Los Angeles is known for its nightlife now, but not many people think about the long history behind it. The Grammy Museum is now helping honor that history with an exhibit all about The Roxy, one of LA’s most historically famous clubs.
The exhibit opened Sept. 17 and will continue into 2024. Lou Adler, now 89, and founder of the club was present. The icon was mostly quiet, taking in the press and adoring fans. His second oldest, Cisco Adler, explained “He’s a man of few words and great impact.”
Don’t let his silence fool you, as his son joked that he still considers everything. He’s the type of guy to stay up all night thinking about the font on a napkin.
The senior Adler’s tediousness has paid off because The Roxy speaks for itself. The exhibit honoring the venue comprises mostly of pictures from different historic nights and performances. For example, the work from Joel Berstein who shot the opening night in 1973 is present. Exhibit patrons can see pictures of Neil Young’s performance as well as backstage content and iconic event attendees including Elton John.
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Other artists captured in these photos include Linda Ronstadt during her 1973 shows, Peter Gabriel in 1977, Prince sporting a tiger-striped bikini bottom in 1979, Levon Helm in 1982 and Nick Cave in 1983.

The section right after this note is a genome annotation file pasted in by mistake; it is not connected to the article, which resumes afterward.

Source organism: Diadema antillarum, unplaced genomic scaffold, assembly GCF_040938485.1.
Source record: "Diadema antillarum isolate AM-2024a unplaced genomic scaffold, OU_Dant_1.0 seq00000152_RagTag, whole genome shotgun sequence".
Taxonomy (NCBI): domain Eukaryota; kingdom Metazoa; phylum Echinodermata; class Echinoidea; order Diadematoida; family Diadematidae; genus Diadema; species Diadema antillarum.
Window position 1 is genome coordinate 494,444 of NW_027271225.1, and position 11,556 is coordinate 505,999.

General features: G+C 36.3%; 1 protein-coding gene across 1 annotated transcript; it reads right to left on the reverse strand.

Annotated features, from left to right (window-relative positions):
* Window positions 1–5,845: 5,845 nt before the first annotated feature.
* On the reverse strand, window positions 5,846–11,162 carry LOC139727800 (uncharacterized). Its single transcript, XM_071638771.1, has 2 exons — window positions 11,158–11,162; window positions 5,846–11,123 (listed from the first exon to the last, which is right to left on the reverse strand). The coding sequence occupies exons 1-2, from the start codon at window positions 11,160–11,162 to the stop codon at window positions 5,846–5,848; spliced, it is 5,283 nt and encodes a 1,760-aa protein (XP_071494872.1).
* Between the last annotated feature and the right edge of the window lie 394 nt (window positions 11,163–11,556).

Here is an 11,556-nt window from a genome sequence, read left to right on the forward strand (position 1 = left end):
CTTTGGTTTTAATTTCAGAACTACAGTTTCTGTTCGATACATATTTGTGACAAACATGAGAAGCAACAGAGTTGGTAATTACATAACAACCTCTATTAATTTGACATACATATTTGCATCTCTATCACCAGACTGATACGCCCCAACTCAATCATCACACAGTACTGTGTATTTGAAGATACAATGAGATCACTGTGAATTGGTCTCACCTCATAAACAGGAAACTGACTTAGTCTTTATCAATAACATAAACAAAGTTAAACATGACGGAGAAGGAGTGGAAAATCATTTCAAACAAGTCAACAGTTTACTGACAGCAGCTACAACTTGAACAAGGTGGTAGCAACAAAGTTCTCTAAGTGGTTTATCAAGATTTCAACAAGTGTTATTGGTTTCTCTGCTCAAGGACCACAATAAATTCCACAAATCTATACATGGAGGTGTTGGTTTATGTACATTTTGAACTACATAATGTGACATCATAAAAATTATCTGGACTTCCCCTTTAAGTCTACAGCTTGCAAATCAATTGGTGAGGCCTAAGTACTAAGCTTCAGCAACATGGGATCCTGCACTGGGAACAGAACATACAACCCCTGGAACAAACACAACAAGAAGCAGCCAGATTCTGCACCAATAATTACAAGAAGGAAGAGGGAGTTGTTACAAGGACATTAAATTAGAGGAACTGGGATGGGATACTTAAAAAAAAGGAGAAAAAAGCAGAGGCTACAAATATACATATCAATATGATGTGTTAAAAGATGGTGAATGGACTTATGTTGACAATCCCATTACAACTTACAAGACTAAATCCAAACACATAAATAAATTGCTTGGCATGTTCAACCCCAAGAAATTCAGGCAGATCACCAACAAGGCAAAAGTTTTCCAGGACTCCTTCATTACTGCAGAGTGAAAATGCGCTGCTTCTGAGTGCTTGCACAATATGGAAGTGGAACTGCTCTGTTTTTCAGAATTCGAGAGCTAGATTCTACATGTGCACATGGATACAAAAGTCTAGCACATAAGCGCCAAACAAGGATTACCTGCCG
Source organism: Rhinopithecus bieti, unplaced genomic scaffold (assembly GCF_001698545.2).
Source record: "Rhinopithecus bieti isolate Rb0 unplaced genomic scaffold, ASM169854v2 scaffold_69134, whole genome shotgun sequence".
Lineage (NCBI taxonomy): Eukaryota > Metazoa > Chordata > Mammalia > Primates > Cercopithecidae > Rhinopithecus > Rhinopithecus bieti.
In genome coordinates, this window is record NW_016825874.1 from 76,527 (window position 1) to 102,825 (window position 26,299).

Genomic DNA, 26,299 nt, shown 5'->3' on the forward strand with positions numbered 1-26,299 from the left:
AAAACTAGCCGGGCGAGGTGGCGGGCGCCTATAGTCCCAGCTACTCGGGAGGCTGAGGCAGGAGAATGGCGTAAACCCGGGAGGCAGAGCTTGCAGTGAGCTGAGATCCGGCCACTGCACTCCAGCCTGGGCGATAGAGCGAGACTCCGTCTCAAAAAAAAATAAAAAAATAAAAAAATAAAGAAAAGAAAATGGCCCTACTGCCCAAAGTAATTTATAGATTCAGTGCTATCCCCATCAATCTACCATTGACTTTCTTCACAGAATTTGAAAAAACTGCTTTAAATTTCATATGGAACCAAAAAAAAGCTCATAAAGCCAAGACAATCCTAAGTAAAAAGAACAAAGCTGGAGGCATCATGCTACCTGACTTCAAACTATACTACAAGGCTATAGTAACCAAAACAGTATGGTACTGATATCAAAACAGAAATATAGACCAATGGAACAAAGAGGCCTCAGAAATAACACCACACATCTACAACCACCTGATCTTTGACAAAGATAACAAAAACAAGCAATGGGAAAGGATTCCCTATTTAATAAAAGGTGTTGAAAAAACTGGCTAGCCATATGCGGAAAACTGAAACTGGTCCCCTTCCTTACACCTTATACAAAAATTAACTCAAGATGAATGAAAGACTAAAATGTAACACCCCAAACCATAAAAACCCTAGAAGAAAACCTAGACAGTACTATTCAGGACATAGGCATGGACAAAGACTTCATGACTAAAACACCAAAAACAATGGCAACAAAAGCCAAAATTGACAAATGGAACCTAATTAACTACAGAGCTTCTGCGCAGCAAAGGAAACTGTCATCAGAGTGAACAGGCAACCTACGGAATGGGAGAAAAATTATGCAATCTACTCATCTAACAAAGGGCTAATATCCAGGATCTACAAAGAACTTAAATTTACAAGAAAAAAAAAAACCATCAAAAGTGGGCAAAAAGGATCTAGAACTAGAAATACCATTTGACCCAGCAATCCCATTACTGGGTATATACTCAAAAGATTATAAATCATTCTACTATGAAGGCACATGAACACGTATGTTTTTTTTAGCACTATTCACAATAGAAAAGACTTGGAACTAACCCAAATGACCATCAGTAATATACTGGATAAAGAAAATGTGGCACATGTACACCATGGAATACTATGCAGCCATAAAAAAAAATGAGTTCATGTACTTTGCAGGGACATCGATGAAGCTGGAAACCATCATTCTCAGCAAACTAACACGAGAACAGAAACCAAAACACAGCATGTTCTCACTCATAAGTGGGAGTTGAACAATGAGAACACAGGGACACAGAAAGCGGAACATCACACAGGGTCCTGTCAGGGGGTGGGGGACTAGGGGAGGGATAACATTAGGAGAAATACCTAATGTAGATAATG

There is even a rule-breaking photo of Bruce Springstein at his 1975 concert, where cameras were banned but photographer Kevin Goff snuck it under his jacket.
The Rocky Horror Show, which debuted in the US for the first time at The Roxy has its own section dedicated to it. Pictures capture the cast, backstage, as well as celebrity attendees including Mick and Bianca Jagger.
During the opening night, a documentary was screened about the club. Lou Adler describes the music scene at The Roxy as “chaos,” as the invitations eventually became uncontrollable. However, he doesn’t regret a single thing: “I was able to do and be involved with things that survive the test of time. That’s the thing I’ll take pride in.”
He has all the right to be prideful given the venue’s status and success. The exhibit’s opening night included a panel where Julie Pilat said it best: “It’s the heart of L.A. It’s just such a special thing to have, in a sprawling city that is so massive, something that truly is local.”
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